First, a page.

Kochiites run short of green shade as Sun spews fire

More than 1,400 trees on public land in Ernakulam have been chopped down over the last one year.

But the actual loss would be double the figure because the Social Forestry wing of the Forest Department has data only for tree-felling requests officially submitted as per a government order on February 10, 2010.

The Social Forestry is tasked with granting permission to hack any tree standing on public land for developmental purposes / or which is in dangerous situation.

The official records showed that government agencies and departments had submitted the highest number of applications for tree felling from February 2012 to March this year.

The public sector FACT Cochin division at Ambalamedu got the nod for removing 101 trees located along the side of the company wall last month.

For the Kochi Metro Rail project, the Delhi Metro Rail Corporation received permission to cut down 48 trees for development of the eastern entry tower near South railway station. The trees were estimated to cost around Rs. 93, 479.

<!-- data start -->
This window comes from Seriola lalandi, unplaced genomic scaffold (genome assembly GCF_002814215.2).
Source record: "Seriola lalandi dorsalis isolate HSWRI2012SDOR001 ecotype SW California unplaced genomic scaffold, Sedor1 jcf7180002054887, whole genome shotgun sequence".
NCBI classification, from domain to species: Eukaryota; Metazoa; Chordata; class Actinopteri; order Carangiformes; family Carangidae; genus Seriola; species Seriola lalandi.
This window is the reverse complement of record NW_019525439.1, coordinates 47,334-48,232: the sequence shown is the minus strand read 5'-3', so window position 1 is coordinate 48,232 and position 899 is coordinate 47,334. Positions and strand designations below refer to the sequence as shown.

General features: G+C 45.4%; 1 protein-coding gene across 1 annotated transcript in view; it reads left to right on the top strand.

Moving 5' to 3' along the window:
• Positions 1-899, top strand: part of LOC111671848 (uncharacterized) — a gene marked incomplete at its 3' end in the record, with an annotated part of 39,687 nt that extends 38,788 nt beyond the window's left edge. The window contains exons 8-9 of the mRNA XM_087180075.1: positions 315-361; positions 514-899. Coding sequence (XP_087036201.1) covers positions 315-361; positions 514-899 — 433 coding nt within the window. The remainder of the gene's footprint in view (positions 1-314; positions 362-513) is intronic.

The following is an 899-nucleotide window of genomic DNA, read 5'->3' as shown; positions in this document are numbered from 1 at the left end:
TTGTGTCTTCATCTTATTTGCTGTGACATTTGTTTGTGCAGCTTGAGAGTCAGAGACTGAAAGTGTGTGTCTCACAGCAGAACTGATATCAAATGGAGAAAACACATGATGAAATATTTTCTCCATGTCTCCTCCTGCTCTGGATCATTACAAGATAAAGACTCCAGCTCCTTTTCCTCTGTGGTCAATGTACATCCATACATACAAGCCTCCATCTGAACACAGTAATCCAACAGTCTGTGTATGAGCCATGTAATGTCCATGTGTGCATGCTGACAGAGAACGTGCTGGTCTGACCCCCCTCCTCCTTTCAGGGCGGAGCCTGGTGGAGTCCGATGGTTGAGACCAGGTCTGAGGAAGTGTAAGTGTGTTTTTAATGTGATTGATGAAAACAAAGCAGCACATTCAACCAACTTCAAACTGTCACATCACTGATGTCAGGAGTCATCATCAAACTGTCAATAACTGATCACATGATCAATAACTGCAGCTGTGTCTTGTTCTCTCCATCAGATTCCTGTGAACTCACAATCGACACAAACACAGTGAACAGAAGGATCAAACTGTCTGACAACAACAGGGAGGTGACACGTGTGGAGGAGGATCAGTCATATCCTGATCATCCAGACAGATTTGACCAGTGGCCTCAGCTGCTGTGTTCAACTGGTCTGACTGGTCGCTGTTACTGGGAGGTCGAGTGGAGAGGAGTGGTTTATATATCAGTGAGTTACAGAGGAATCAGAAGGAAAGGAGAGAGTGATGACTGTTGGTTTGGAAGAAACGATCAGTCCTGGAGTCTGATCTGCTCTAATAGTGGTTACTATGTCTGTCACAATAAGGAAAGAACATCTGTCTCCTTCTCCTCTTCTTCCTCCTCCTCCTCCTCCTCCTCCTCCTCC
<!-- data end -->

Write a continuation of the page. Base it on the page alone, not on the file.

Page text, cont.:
Cochin University of Science and Technology, which had formulated a green budget in 2011-12, sought the permission for removing 27 trees in February as part of constructing the new library complex.

In January, the Assistant Engineer, Public Works Department section at Mulanthuruthy, requested permission for felling six trees as part of the pipeline project along the Piravom-Nadakkavu road. Without waiting for the Social Forestry wing’s sanction, the authorities went ahead and used excavators to carry out the work.

More than 20 trees were partially uprooted. We had then no other option but to give clearance, as these trees were dangerously perched, said a senior official of the Social Forestry wing in Ernakulam.

In October, 2012, the Defence Estate Officer at Ravipuram sought permission to axe nearly 327 trees located at the Coast Guard land in Nedumbassery. Permission was given to cut down 118 trees.

Most of the trees axed in the city were aged between 10 and 15 years. Though the authorities insist that for every tree felled, 10 saplings should be planted, there is no effective mechanism to ensure compliance. The Social Forestry wing lacks teeth and the officials could only ask the police to initiate action against those involved in tree felling, invoking the clause of destruction of public property.

An official recalled an incident where a policeman in Piravom rejected a complaint lodged against tree felling by stating that the Forest department had no jurisdiction over a tree located in land owned by the public works department.

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